When Agriculture Secretary Sonny Perdue announced he planned to pack up two Agriculture Department agencies from their D.C. offices and relocate them to Kansas City, critics warned there’d be fallout. And that brain drain’s extent became all too clear Wedn, the Washington Post reported, as the USDA began preparing hundreds of termination letters for staff who declined the move.
Last year, Perdue revealed plans to host a new site for the Economic Research Service, a statistical agency aimed at anticipating industry trends, and the National Institution of Food And Agriculture, a science funding agency with a $1.7 billion budget from grants. But where exactly that would be remained a mystery until about two months ago. Employees had roughly 30 days to make a decision: lose their jobs, or accept reassignment to the Kansas City region.
The USDA’s cost-benefit analysis predicts taxpayers will save $300 million over 15 years thanks to the move. But Congress has disputed the department’s authority to even order it in the first place. The move uses funds that, per a 2018 appropriations act, require Congressional approval, and an investigation by the USDA’s Office of the Inspector agreed in a report released earlier this week. The department’s general counsel disputes this requirement, calling it unconstitutional.
A union representing the two agencies understandably requested an extension before forcing staff to decide yay or nay on a 900-mile, cross country move. Staff’s requests to the USDA were ignored, according to the Washington Post, and a new September 30 deadline Perdue reportedly floated quickly dissolved when the department was pressed to confirm it.
In July, the USDA reported that two-thirds of the employees asked to relocate refused to do so. According to mock-ups of the termination notices reviewed by the Washington Post, September 27 will be their last day. Gizmodo reached out to the USDA, and the department did not immediately respond.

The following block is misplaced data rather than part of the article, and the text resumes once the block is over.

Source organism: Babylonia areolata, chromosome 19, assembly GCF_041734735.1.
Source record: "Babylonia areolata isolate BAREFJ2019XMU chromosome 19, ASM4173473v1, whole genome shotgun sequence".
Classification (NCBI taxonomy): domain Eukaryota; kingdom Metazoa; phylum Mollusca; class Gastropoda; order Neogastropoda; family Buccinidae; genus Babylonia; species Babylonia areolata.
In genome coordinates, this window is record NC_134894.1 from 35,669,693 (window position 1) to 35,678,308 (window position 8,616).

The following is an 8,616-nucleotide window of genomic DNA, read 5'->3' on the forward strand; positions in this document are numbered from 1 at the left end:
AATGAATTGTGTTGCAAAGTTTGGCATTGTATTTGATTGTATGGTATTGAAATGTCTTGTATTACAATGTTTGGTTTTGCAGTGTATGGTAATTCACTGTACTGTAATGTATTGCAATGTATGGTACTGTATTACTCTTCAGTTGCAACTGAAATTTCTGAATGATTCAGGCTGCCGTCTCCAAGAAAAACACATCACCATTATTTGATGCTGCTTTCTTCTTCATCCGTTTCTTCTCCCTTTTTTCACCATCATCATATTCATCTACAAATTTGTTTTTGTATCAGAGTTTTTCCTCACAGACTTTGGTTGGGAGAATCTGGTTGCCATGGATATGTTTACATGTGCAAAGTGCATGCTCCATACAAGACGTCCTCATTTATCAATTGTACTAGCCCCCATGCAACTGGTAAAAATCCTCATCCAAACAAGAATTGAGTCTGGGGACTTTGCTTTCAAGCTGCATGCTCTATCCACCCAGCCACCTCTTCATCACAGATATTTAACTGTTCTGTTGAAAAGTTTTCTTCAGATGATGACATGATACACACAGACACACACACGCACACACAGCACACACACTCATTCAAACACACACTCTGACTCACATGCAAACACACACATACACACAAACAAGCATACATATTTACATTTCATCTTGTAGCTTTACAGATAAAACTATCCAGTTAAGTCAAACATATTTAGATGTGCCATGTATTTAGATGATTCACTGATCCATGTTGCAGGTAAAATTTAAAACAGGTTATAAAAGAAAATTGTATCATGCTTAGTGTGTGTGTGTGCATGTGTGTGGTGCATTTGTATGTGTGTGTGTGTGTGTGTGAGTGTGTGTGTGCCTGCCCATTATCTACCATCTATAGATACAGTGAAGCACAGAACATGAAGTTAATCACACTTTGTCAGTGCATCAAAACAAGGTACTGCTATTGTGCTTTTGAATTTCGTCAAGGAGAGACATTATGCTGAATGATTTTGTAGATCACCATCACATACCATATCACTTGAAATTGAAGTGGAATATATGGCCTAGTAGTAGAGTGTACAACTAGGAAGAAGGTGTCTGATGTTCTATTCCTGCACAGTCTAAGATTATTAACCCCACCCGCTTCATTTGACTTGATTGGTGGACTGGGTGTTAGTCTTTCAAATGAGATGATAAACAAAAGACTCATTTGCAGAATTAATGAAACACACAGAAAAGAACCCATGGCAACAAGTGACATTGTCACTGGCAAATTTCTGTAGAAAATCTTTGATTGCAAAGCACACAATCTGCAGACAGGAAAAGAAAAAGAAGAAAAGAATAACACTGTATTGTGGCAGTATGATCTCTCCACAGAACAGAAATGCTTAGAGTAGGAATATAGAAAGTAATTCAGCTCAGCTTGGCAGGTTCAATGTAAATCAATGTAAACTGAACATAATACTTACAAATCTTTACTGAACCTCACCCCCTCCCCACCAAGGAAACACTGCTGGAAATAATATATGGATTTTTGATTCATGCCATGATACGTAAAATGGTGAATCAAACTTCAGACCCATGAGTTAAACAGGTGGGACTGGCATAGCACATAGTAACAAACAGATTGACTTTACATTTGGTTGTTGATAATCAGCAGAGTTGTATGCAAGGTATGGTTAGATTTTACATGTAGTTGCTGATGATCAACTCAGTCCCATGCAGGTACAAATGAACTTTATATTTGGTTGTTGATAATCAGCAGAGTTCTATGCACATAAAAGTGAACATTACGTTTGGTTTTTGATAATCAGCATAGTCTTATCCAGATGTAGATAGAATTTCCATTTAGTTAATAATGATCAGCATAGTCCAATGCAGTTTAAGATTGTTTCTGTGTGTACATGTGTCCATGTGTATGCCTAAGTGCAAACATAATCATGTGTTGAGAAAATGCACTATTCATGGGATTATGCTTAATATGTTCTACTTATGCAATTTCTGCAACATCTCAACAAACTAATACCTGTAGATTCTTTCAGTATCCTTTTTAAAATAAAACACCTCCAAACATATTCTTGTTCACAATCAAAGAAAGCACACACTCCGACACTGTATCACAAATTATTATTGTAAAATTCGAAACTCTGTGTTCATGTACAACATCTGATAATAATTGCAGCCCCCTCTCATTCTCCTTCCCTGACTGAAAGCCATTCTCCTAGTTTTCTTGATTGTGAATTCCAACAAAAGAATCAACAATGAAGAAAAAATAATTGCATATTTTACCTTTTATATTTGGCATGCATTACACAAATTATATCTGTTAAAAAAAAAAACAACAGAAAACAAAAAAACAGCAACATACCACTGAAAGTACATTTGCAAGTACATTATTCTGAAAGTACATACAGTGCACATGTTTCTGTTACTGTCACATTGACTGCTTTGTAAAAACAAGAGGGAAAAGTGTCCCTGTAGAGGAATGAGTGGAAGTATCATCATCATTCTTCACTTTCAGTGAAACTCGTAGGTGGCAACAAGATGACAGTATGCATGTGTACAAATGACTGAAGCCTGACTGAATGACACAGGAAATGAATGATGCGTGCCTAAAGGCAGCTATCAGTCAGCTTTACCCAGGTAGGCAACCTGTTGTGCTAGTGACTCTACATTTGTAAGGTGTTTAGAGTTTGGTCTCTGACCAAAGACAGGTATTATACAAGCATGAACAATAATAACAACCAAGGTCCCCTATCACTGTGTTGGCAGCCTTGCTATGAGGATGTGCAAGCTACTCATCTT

Amanda Crump, an agricultural development professor at UC Davis, tweeted about the solemn atmosphere at these two agencies during her visits Thursday. She said many employees were devastated by the news as they weren’t able to relocate their families, especially on such short notice.
“Some are at that middle age (my age). Too young to retire. Too old and high in the GS scale to find another government job. Been a dedicated public servant for 30 years. Why aren’t they moving? They can’t uproot their families,” Crump tweeted.
While the agencies were understaffed before, this relocation threatens their stability even further. Already, the relocation has put roughly $50 million in NIFA grants on hold, the Washington Post reported. Experts are estimating it’ll take 10 years for the agencies to recover as they continue to lose faculty whose work covers a range of important topics from tackling the opioid crisis to researching ways to rejuvenate the country’s bee population.
Last week, acting White House Chief of Staff Mick Mulvaney seemed to praise the loss at his keynote speech in South Carolina, relating it back to Republican lawmakers’ promises to “drain the swamp” in D.C. To the GOP’s credit, this relocation definitely seems to be draining something.
[h/t Washington Post]